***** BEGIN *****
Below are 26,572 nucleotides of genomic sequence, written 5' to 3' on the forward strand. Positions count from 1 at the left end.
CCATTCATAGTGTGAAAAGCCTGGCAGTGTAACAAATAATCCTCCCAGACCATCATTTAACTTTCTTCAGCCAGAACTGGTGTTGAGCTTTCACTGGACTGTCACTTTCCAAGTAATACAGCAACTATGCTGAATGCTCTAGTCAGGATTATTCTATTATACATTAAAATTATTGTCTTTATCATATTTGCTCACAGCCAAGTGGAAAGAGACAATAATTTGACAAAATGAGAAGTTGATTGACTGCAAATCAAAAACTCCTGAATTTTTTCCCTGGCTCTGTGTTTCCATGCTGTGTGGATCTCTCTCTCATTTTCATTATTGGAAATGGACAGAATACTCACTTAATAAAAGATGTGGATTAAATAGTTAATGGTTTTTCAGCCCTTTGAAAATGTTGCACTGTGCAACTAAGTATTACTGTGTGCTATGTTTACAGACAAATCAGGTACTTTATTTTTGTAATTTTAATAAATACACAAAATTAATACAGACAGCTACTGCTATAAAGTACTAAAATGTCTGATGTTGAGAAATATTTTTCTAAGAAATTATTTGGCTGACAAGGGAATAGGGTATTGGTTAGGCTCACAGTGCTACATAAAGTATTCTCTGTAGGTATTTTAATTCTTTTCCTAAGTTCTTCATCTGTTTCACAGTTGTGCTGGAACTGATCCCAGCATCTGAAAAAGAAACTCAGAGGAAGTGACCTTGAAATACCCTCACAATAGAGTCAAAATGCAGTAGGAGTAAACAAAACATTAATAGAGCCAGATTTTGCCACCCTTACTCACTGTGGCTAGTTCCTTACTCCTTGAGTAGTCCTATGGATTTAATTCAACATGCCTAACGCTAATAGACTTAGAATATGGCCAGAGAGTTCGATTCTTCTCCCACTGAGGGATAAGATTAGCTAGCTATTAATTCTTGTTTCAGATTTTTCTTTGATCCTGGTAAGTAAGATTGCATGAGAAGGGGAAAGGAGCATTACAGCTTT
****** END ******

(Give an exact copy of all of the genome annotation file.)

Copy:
Below are 26,572 nucleotides of genomic sequence, written 5' to 3' on the forward strand. Positions count from 1 at the left end.
CCATTCATAGTGTGAAAAGCCTGGCAGTGTAACAAATAATCCTCCCAGACCATCATTTAACTTTCTTCAGCCAGAACTGGTGTTGAGCTTTCACTGGACTGTCACTTTCCAAGTAATACAGCAACTATGCTGAATGCTCTAGTCAGGATTATTCTATTATACATTAAAATTATTGTCTTTATCATATTTGCTCACAGCCAAGTGGAAAGAGACAATAATTTGACAAAATGAGAAGTTGATTGACTGCAAATCAAAAACTCCTGAATTTTTTCCCTGGCTCTGTGTTTCCATGCTGTGTGGATCTCTCTCTCATTTTCATTATTGGAAATGGACAGAATACTCACTTAATAAAAGATGTGGATTAAATAGTTAATGGTTTTTCAGCCCTTTGAAAATGTTGCACTGTGCAACTAAGTATTACTGTGTGCTATGTTTACAGACAAATCAGGTACTTTATTTTTGTAATTTTAATAAATACACAAAATTAATACAGACAGCTACTGCTATAAAGTACTAAAATGTCTGATGTTGAGAAATATTTTTCTAAGAAATTATTTGGCTGACAAGGGAATAGGGTATTGGTTAGGCTCACAGTGCTACATAAAGTATTCTCTGTAGGTATTTTAATTCTTTTCCTAAGTTCTTCATCTGTTTCACAGTTGTGCTGGAACTGATCCCAGCATCTGAAAAAGAAACTCAGAGGAAGTGACCTTGAAATACCCTCACAATAGAGTCAAAATGCAGTAGGAGTAAACAAAACATTAATAGAGCCAGATTTTGCCACCCTTACTCACTGTGGCTAGTTCCTTACTCCTTGAGTAGTCCTATGGATTTAATTCAACATGCCTAACGCTAATAGACTTAGAATATGGCCAGAGAGTTCGATTCTTCTCCCACTGAGGGATAAGATTAGCTAGCTATTAATTCTTGTTTCAGATTTTTCTTTGATCCTGGTAAGTAAGATTGCATGAGAAGGGGAAAGGAGCATTACAGCTTT